With a deadline fast approaching to pass a state budget, lawmakers in the Pennsylvania General Assembly have reached an impasse, with Republicans advancing their own spending plan that does not include a severance tax on oil and natural gas production, and Democratic Gov. Tom Wolf threatening to veto it.
After Republican leaders in the House of Representatives unveiled a $30.1 billion state budget on Friday with no new taxes or tax increases, Wolf indicated that he would veto the plan completely or elect to use his line-item veto if it makes it to his desk. The Senate is expected to vote on the House's budget by Tuesday, when the state's fiscal year ends and by law a budget must be passed. Democrats, meanwhile, have indicated that they support a veto from the governor, which some Republicans have said they expect.
In February, Wolf proposed a 5% tax on oil and natural gas production in addition to a 4.7 cent/Mcf volumetric fee. His administration estimates that the tax could eventually generate up to $1 billion, most of which would go toward public education in the state and help to shore up a more than $2 billion budget deficit (see Shale Daily, Feb. 11).
For years, both Republican- and Democratic-controlled legislatures in the state have tried but failed to agree on a severance tax. Instead, in 2012 lawmakers passed an impact fee, which charges a flat rate each year for all eligible unconventional wells in the state, with the revenue allocated to local communities and state agencies (see Shale Daily, Feb. 15, 2012).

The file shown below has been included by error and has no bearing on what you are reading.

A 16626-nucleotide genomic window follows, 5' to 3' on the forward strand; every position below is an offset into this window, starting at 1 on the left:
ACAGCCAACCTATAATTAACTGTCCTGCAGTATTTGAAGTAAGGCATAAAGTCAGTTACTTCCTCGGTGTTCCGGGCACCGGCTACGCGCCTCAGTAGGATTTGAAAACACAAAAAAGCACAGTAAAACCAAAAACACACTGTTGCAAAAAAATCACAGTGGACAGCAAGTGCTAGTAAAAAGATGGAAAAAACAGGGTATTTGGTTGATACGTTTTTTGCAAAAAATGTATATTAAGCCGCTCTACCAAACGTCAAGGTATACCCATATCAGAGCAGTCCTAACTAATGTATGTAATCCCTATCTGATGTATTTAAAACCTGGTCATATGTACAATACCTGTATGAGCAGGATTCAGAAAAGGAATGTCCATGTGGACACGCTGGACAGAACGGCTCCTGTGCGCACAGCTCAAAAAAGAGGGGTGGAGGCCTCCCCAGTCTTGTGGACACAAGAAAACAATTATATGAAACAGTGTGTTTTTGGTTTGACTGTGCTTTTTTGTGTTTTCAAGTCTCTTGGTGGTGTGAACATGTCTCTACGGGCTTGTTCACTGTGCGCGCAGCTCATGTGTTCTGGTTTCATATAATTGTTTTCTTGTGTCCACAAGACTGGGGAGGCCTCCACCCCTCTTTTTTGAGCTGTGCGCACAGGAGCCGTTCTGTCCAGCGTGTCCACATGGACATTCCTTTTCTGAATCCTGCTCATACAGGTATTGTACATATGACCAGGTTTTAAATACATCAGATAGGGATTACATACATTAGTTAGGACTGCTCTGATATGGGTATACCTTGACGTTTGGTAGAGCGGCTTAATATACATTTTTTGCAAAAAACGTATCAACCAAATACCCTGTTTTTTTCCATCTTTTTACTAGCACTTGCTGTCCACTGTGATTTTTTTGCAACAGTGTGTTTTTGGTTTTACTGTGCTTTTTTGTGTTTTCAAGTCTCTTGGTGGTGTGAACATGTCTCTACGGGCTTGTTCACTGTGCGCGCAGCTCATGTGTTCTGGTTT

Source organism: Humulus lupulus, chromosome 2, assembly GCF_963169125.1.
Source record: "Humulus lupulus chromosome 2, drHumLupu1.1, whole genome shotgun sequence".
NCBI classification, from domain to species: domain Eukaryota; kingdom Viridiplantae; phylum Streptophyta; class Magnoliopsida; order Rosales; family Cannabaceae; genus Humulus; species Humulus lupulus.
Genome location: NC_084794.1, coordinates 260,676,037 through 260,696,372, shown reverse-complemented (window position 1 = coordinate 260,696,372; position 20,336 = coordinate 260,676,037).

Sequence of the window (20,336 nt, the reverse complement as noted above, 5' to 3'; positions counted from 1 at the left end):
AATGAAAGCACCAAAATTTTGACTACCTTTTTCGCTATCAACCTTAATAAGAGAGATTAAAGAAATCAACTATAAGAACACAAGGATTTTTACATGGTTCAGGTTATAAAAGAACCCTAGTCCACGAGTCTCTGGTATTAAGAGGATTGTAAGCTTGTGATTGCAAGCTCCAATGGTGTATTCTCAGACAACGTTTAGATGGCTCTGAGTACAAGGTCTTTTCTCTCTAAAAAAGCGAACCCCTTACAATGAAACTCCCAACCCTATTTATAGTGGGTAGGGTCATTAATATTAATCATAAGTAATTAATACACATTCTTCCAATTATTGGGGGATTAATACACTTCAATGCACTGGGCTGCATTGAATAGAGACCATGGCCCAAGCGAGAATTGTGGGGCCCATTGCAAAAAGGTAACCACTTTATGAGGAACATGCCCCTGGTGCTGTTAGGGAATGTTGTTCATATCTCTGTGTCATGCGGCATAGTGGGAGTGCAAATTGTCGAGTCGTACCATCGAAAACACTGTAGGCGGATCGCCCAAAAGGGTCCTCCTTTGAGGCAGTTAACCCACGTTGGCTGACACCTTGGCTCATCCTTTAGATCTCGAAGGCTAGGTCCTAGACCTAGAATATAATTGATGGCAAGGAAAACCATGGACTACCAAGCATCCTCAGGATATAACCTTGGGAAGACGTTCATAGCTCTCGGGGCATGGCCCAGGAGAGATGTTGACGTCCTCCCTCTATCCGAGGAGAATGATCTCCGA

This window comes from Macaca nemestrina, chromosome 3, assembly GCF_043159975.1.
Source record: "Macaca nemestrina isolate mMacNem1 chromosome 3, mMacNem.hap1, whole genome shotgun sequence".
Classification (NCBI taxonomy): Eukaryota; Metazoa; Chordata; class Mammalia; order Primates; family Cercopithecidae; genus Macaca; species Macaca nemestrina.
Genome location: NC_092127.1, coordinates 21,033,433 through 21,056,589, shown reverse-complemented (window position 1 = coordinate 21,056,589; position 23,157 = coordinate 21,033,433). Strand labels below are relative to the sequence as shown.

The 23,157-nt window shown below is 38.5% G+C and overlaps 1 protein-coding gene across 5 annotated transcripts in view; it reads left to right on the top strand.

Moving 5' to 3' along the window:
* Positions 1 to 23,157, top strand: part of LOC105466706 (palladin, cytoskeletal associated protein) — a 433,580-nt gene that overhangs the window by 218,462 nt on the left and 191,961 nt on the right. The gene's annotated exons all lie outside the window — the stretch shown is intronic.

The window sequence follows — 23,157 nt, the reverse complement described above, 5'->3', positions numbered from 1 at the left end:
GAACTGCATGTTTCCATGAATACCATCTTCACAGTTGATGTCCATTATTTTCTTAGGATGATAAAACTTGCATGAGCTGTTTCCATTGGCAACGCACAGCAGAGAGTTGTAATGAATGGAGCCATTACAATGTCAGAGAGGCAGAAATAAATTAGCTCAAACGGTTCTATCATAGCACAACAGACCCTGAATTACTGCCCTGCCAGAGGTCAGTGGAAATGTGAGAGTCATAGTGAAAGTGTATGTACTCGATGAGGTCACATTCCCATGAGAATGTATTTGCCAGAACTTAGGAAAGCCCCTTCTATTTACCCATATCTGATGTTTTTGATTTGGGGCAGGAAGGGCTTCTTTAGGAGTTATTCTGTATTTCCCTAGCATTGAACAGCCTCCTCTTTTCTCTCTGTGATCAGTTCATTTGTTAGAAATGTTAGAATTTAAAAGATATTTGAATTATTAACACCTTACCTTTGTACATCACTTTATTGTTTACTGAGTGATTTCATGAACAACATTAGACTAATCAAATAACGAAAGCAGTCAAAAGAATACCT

Last year, after weeks of debate and a scramble to find revenue for what was then a $1.5 billion deficit, the general assembly once again passed a budget without an oil and gas severance tax (see Shale Daily, July 1, 2014).
It became clear last week that budget negotiations were at loggerheads, with Republicans indicating that they could submit their own budget without the governor's proposals. By Saturday, they had done so, advancing a bill to reform the state's underfunded pension system for state workers and public school employees that found Democrats walking out of a committee meeting.
On Monday, Republicans in the Senate were also working to move to the full floor a bill to privatize the state's 601 liquor stores. Both pension reform and liquor privatization have been long-running priorities for Republicans in the state, but Wolf is opposed to pension reform and favors modernizing, but not privatizing the state's liquor system.
Ahead of the weekend, as lawmakers prepared to work at getting a budget to Wolf's desk, his administration said the House budget included no "real solutions" and was full of "Republican gimmicks." Wolf's budget proposal relied strongly on major tax reforms, including a new severance tax, to fund public schools, provide property tax relief and fix the deficit.
"He has said that anything less is unacceptable," the administration said. "We cannot embrace the status quo of a stagnant economy, multiple credit downgrades and a massive budget deficit."
Democratic House Appropriations Committee chairman Joe Markosek said the Republican budget is full of one-time revenues and said it wouldn't eliminate or reduce the state's current deficit. Democratic House Whip Mike Hanna said "Pennsylvanians have made it crystal clear" that "they need a budget that makes education a priority and makes gas drillers pay a fair share."
The oil and gas industry has launched an aggressive campaign in recent months to stave-off a new severance tax, with advertising, press conferences and opinion pieces in newspapers across the state. Speaker of the House Mike Turzai said the Republican budget is "pro-jobs," adequately funds education and provides measures that modernize the state through liquor and pension reforms.